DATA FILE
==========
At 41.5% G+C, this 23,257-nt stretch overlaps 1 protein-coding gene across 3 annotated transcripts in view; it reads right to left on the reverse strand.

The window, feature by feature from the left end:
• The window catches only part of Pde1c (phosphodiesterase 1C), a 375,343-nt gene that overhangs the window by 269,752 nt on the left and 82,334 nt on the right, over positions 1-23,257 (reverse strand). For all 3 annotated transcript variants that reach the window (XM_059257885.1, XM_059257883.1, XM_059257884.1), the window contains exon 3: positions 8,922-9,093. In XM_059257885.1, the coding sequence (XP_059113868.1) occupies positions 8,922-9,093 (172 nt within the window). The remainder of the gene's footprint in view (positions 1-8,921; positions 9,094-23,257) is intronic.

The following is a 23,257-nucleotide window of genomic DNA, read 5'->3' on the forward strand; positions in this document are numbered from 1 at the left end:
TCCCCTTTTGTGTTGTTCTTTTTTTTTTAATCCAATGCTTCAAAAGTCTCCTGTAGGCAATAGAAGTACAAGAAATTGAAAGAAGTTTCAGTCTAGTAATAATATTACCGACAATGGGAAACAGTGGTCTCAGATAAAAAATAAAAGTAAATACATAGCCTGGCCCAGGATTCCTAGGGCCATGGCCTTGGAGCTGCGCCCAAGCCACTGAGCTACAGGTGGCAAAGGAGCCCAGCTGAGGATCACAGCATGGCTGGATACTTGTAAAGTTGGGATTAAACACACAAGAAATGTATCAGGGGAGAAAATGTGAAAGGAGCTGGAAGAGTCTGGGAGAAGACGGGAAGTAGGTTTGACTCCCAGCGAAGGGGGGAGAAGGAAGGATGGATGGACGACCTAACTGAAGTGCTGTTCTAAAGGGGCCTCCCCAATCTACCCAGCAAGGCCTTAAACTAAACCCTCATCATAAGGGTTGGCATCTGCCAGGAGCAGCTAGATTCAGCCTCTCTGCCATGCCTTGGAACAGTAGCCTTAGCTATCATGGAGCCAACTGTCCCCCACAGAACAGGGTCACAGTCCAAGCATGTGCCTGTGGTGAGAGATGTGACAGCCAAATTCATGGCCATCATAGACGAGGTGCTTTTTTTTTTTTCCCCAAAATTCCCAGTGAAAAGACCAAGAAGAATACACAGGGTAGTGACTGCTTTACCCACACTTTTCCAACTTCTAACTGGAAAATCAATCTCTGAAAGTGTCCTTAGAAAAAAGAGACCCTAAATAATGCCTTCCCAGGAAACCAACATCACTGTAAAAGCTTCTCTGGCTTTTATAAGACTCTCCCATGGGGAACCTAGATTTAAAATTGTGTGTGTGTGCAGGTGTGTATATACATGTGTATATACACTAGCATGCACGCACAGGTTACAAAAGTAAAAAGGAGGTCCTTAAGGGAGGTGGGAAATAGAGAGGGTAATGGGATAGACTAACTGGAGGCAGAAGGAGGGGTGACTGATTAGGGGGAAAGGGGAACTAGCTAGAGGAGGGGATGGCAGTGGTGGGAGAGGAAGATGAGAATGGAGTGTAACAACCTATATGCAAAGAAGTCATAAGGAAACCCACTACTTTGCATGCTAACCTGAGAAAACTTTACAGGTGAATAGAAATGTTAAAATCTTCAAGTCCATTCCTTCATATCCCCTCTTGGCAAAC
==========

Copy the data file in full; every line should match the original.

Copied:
At 41.5% G+C, this 23,257-nt stretch overlaps 1 protein-coding gene across 3 annotated transcripts in view; it reads right to left on the reverse strand.

The window, feature by feature from the left end:
• The window catches only part of Pde1c (phosphodiesterase 1C), a 375,343-nt gene that overhangs the window by 269,752 nt on the left and 82,334 nt on the right, over positions 1-23,257 (reverse strand). For all 3 annotated transcript variants that reach the window (XM_059257885.1, XM_059257883.1, XM_059257884.1), the window contains exon 3: positions 8,922-9,093. In XM_059257885.1, the coding sequence (XP_059113868.1) occupies positions 8,922-9,093 (172 nt within the window). The remainder of the gene's footprint in view (positions 1-8,921; positions 9,094-23,257) is intronic.

The following is a 23,257-nucleotide window of genomic DNA, read 5'->3' on the forward strand; positions in this document are numbered from 1 at the left end:
TCCCCTTTTGTGTTGTTCTTTTTTTTTTAATCCAATGCTTCAAAAGTCTCCTGTAGGCAATAGAAGTACAAGAAATTGAAAGAAGTTTCAGTCTAGTAATAATATTACCGACAATGGGAAACAGTGGTCTCAGATAAAAAATAAAAGTAAATACATAGCCTGGCCCAGGATTCCTAGGGCCATGGCCTTGGAGCTGCGCCCAAGCCACTGAGCTACAGGTGGCAAAGGAGCCCAGCTGAGGATCACAGCATGGCTGGATACTTGTAAAGTTGGGATTAAACACACAAGAAATGTATCAGGGGAGAAAATGTGAAAGGAGCTGGAAGAGTCTGGGAGAAGACGGGAAGTAGGTTTGACTCCCAGCGAAGGGGGGAGAAGGAAGGATGGATGGACGACCTAACTGAAGTGCTGTTCTAAAGGGGCCTCCCCAATCTACCCAGCAAGGCCTTAAACTAAACCCTCATCATAAGGGTTGGCATCTGCCAGGAGCAGCTAGATTCAGCCTCTCTGCCATGCCTTGGAACAGTAGCCTTAGCTATCATGGAGCCAACTGTCCCCCACAGAACAGGGTCACAGTCCAAGCATGTGCCTGTGGTGAGAGATGTGACAGCCAAATTCATGGCCATCATAGACGAGGTGCTTTTTTTTTTTTCCCCAAAATTCCCAGTGAAAAGACCAAGAAGAATACACAGGGTAGTGACTGCTTTACCCACACTTTTCCAACTTCTAACTGGAAAATCAATCTCTGAAAGTGTCCTTAGAAAAAAGAGACCCTAAATAATGCCTTCCCAGGAAACCAACATCACTGTAAAAGCTTCTCTGGCTTTTATAAGACTCTCCCATGGGGAACCTAGATTTAAAATTGTGTGTGTGTGCAGGTGTGTATATACATGTGTATATACACTAGCATGCACGCACAGGTTACAAAAGTAAAAAGGAGGTCCTTAAGGGAGGTGGGAAATAGAGAGGGTAATGGGATAGACTAACTGGAGGCAGAAGGAGGGGTGACTGATTAGGGGGAAAGGGGAACTAGCTAGAGGAGGGGATGGCAGTGGTGGGAGAGGAAGATGAGAATGGAGTGTAACAACCTATATGCAAAGAAGTCATAAGGAAACCCACTACTTTGCATGCTAACCTGAGAAAACTTTACAGGTGAATAGAAATGTTAAAATCTTCAAGTCCATTCCTTCATATCCCCTCTTGGCAAAC